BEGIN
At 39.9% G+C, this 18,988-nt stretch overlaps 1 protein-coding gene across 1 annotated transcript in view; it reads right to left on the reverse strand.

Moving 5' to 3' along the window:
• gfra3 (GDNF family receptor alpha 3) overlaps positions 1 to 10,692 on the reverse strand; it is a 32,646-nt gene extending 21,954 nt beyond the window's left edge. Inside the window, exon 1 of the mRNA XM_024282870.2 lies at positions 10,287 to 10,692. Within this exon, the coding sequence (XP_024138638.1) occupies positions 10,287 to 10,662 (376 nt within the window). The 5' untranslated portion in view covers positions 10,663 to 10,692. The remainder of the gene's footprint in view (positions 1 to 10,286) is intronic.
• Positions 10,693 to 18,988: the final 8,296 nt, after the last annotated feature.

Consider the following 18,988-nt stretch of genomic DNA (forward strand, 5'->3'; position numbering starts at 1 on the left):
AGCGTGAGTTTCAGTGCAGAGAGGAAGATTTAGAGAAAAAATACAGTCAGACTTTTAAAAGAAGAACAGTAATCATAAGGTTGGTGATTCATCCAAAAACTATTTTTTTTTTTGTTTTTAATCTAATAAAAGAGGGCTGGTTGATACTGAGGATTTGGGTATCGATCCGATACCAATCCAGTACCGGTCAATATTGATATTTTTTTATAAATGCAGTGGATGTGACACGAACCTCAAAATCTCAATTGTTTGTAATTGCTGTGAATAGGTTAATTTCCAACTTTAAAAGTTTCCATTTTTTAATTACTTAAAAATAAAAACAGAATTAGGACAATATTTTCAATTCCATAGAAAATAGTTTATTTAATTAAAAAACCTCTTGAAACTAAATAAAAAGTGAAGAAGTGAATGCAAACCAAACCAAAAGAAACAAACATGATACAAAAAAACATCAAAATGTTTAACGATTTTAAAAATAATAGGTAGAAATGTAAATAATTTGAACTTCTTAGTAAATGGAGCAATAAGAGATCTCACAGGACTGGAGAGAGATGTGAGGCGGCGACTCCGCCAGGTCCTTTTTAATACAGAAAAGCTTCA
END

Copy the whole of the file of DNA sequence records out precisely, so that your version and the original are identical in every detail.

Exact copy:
At 39.9% G+C, this 18,988-nt stretch overlaps 1 protein-coding gene across 1 annotated transcript in view; it reads right to left on the reverse strand.

Moving 5' to 3' along the window:
• gfra3 (GDNF family receptor alpha 3) overlaps positions 1 to 10,692 on the reverse strand; it is a 32,646-nt gene extending 21,954 nt beyond the window's left edge. Inside the window, exon 1 of the mRNA XM_024282870.2 lies at positions 10,287 to 10,692. Within this exon, the coding sequence (XP_024138638.1) occupies positions 10,287 to 10,662 (376 nt within the window). The 5' untranslated portion in view covers positions 10,663 to 10,692. The remainder of the gene's footprint in view (positions 1 to 10,286) is intronic.
• Positions 10,693 to 18,988: the final 8,296 nt, after the last annotated feature.

Consider the following 18,988-nt stretch of genomic DNA (forward strand, 5'->3'; position numbering starts at 1 on the left):
AGCGTGAGTTTCAGTGCAGAGAGGAAGATTTAGAGAAAAAATACAGTCAGACTTTTAAAAGAAGAACAGTAATCATAAGGTTGGTGATTCATCCAAAAACTATTTTTTTTTTTGTTTTTAATCTAATAAAAGAGGGCTGGTTGATACTGAGGATTTGGGTATCGATCCGATACCAATCCAGTACCGGTCAATATTGATATTTTTTTATAAATGCAGTGGATGTGACACGAACCTCAAAATCTCAATTGTTTGTAATTGCTGTGAATAGGTTAATTTCCAACTTTAAAAGTTTCCATTTTTTAATTACTTAAAAATAAAAACAGAATTAGGACAATATTTTCAATTCCATAGAAAATAGTTTATTTAATTAAAAAACCTCTTGAAACTAAATAAAAAGTGAAGAAGTGAATGCAAACCAAACCAAAAGAAACAAACATGATACAAAAAAACATCAAAATGTTTAACGATTTTAAAAATAATAGGTAGAAATGTAAATAATTTGAACTTCTTAGTAAATGGAGCAATAAGAGATCTCACAGGACTGGAGAGAGATGTGAGGCGGCGACTCCGCCAGGTCCTTTTTAATACAGAAAAGCTTCA